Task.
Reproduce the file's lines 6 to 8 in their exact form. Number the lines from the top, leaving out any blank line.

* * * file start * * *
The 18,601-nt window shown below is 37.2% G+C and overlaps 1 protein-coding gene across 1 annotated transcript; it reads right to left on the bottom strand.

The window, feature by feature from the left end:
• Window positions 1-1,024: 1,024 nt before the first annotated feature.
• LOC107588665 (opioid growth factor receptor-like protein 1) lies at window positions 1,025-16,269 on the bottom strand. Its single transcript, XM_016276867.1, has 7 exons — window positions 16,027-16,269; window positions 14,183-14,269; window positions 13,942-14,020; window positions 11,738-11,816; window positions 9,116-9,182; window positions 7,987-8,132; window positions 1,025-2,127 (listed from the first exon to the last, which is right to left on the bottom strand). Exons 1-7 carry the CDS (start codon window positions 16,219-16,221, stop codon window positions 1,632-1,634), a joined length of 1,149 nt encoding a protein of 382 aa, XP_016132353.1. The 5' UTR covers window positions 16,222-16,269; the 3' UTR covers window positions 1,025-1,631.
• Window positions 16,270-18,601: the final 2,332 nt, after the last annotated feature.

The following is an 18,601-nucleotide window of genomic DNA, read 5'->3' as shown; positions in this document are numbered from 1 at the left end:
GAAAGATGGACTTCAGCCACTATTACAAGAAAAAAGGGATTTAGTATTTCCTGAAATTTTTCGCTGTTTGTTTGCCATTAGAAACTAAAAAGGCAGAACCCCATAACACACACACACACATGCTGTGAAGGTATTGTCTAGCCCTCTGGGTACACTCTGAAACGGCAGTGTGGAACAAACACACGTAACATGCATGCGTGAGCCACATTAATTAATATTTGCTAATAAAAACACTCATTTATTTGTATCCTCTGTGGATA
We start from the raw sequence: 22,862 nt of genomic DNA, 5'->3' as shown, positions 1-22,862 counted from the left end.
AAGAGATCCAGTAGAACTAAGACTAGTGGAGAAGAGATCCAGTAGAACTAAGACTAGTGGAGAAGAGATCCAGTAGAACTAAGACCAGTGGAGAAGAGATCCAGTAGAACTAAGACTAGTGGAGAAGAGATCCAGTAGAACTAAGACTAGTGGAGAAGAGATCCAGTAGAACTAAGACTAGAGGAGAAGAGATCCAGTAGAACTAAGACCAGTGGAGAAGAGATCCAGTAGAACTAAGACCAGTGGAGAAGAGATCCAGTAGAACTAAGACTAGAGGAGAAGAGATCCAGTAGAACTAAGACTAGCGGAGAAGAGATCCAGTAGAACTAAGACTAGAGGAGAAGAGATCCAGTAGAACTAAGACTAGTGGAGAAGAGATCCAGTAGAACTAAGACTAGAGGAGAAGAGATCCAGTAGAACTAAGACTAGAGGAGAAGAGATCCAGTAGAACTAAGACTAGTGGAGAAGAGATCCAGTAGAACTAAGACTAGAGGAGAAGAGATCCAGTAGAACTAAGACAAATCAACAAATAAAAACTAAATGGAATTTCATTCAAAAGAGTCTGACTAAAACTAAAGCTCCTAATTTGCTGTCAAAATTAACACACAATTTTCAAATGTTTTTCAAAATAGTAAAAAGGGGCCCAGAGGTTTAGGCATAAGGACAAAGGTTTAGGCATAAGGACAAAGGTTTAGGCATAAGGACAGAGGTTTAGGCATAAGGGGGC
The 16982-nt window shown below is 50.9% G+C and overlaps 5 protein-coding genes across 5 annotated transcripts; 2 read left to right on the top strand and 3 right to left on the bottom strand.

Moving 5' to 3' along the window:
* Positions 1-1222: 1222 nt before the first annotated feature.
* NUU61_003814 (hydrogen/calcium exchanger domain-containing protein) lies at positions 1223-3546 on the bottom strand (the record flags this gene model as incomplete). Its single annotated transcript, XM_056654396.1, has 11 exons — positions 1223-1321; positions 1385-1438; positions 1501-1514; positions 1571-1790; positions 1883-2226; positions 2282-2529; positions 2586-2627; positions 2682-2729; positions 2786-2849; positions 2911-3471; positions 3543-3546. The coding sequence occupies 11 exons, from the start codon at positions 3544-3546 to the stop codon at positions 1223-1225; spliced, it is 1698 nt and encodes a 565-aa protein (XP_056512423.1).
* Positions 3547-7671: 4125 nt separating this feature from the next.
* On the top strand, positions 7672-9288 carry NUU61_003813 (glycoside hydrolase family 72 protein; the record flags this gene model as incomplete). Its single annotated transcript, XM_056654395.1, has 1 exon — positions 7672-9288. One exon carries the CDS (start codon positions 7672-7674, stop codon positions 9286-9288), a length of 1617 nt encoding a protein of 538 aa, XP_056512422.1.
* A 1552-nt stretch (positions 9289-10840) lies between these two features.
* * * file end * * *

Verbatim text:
The following is an 18,601-nucleotide window of genomic DNA, read 5'->3' as shown; positions in this document are numbered from 1 at the left end:
GAAAGATGGACTTCAGCCACTATTACAAGAAAAAAGGGATTTAGTATTTCCTGAAATTTTTCGCTGTTTGTTTGCCATTAGAAACTAAAAAGGCAGAACCCCATAACACACACACACACATGCTGTGAAGGTATTGTCTAGCCCTCTGGGTACACTCTGAAACGGCAGTGTGGAACAAACACACGTAACATGCATGCGTGAGCCACATTAATTAATATTTGCTAATAAAAACACTCATTTATTTGTATCCTCTGTGGATA
We start from the raw sequence: 22,862 nt of genomic DNA, 5'->3' as shown, positions 1-22,862 counted from the left end.